"We pretty much know what they're going to say."— Hillary Clinton, on the Chinese reaction to discussions of human rights, religious freedom, and Tibet
Amnesty International is "extremely disappointed," and rightly so. Human Rights Watch's Asia director fears that America's human rights discussions in China will become "a dead-end 'dialogue of the deaf,' " and she has a point. As for the dissident founders of the new Chinese Charter '08 movement—the biggest political protest group in years—we don't know what they thought, because they were all under house arrest during Hillary Clinton's visit to Beijing. I'm sure they, too, were disappointed by our new secretary of state's failure to discuss human rights with her hosts during her stay in China.
Although I sympathize with these critics, I find I increasingly don't care what Clinton says about human rights to China's leaders. Neither should they. She's right: These exchanges have become ritualized. I also don't care what she says about human rights to the leaders of Iran, Zimbabwe, or North Korea if those words will have no meaning in practice, anyway. Grandiloquent human rights speeches that amount to nothing have been a hallmark of U.S. foreign policy since at least 1956, when we didn't come to the aid of a Hungarian rebellion we helped incite. Fifty years of broken promises are quite enough, and if we're abandoning that habit now, good riddance.
I do, however, care quite a lot about what the new administration is going to do about human rights on the ground, and, to date, both Clinton and Obama have been utterly silent on that score. Politicians often talk about "morality" in foreign policy as if it were a choice between all or nothing. In fact, there is a vast middle ground between mouthing empty slogans in high-level negotiations—let alone threatening to invade—and doing nothing whatsoever. Many nations overthrow dictatorships, and many become more democratic, or at least more open, as a result. In the past, we have sometimes helped this process along. The Obama administration, if it starts now, can do so again—though it needn't start by lecturing the foreign minister of China.
Certainly, we can help by using small, even tiny, amounts of money directed at the people who promote debate, not armed rebellion, inside repressive countries. One can argue that the pennies we spent funding Radio Free Europe or anti-Communist magazines like now-defunct Encounter during the Cold War were far more effective than the billions we spent on military equipment. But although the modern equivalent, Radio Free Afghanistan, reaches more listeners in Afghanistan than any other broadcaster, we aren't increasing its funding—to the contrary, we've been slashing its budget in real terms. Nor have we yet found a creative way to promote a real discussion of radical Islam in the moderate Muslim world, as Encounter once promoted a discussion of communism among social democrats.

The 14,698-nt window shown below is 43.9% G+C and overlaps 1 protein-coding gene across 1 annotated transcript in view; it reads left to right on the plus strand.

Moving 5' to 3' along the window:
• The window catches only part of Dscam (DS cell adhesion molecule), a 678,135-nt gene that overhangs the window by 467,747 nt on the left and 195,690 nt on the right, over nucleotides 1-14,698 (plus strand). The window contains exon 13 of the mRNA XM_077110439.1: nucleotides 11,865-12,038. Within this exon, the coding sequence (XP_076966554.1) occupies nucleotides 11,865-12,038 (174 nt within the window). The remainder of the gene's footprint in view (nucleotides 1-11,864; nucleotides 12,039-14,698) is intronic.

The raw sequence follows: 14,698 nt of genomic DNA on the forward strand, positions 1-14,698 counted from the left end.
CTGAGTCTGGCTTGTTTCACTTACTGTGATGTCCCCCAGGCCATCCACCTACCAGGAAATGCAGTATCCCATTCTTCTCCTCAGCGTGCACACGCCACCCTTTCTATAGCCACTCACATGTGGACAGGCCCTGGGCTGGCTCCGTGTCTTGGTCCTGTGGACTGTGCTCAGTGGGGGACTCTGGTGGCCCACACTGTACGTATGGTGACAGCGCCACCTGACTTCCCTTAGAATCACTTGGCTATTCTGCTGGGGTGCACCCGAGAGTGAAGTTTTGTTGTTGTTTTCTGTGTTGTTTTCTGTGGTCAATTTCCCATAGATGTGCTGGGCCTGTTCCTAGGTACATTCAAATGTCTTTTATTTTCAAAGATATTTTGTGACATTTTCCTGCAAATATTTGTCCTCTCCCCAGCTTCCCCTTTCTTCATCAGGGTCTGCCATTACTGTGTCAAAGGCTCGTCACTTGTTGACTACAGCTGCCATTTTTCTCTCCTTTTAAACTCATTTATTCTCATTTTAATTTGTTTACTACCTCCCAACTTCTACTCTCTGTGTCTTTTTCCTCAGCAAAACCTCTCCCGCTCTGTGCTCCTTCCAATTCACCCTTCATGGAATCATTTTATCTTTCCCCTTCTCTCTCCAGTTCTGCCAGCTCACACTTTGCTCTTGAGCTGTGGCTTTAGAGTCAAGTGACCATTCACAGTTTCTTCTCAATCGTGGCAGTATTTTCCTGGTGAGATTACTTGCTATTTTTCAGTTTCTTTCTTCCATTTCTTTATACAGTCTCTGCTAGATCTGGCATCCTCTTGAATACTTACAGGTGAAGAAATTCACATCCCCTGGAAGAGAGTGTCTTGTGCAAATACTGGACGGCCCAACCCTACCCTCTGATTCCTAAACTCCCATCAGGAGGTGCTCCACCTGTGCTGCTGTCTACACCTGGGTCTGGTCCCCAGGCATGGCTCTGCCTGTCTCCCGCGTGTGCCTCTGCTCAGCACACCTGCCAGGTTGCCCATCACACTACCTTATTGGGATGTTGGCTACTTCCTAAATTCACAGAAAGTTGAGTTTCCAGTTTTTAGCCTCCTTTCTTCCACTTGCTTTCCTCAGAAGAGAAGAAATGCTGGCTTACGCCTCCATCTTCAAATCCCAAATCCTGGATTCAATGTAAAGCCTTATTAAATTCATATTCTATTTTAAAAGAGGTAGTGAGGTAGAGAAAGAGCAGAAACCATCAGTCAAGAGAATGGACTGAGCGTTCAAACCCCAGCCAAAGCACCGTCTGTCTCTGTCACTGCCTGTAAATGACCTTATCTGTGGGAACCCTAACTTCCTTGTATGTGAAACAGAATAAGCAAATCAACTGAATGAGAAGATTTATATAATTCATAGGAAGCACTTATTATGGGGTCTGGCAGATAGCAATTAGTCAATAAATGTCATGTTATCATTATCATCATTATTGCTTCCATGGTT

We can also use traditional tools of public diplomacy to greater effect. Instead of appointing cronies and fundraisers to ambassadorships, Obama could, over the next few months, appoint people with the talent to act as real spokesmen for U.S. policy—on local television, speaking the local language, writing in the local press. For that matter, Obama himself could directly address the Chinese or the North Koreans, if not on local television then on CNN and the BBC. It might indeed be pointless to bargain over human rights with the Chinese government, but public statements about democracy and human rights—of the sort Clinton herself made in Indonesia last week—will be heard, if not by all then by some. In China, a country where religious believers are harassed, all prominent visiting Americans should make a point of going to church—which Clinton did. In Russia, a country that feels ambivalent about its repressive past, all prominent visiting Americans should make a point of visiting a memorial to the victims of Stalin. Without even using the phrase human rights, many people will get the point.
Though they might not achieve much quickly, these kinds of policies are not only likely to be more effective in the long run, they are also more realistic than any of the alternatives. Decades of American friendship with the authoritarian rulers of Saudi Arabia did not prevent the emergence of al-Qaida. A cozy relationship with China's current rulers won't guarantee everlasting Asian stability, either. President Obama was right, in his inaugural address, when he addressed "those who cling to power through corruption and deceit and the silencing of dissent" and told them that they should know they are "on the wrong side of history." Now both he and his secretary of state need to enact practical policies to drive that rhetorical lesson home.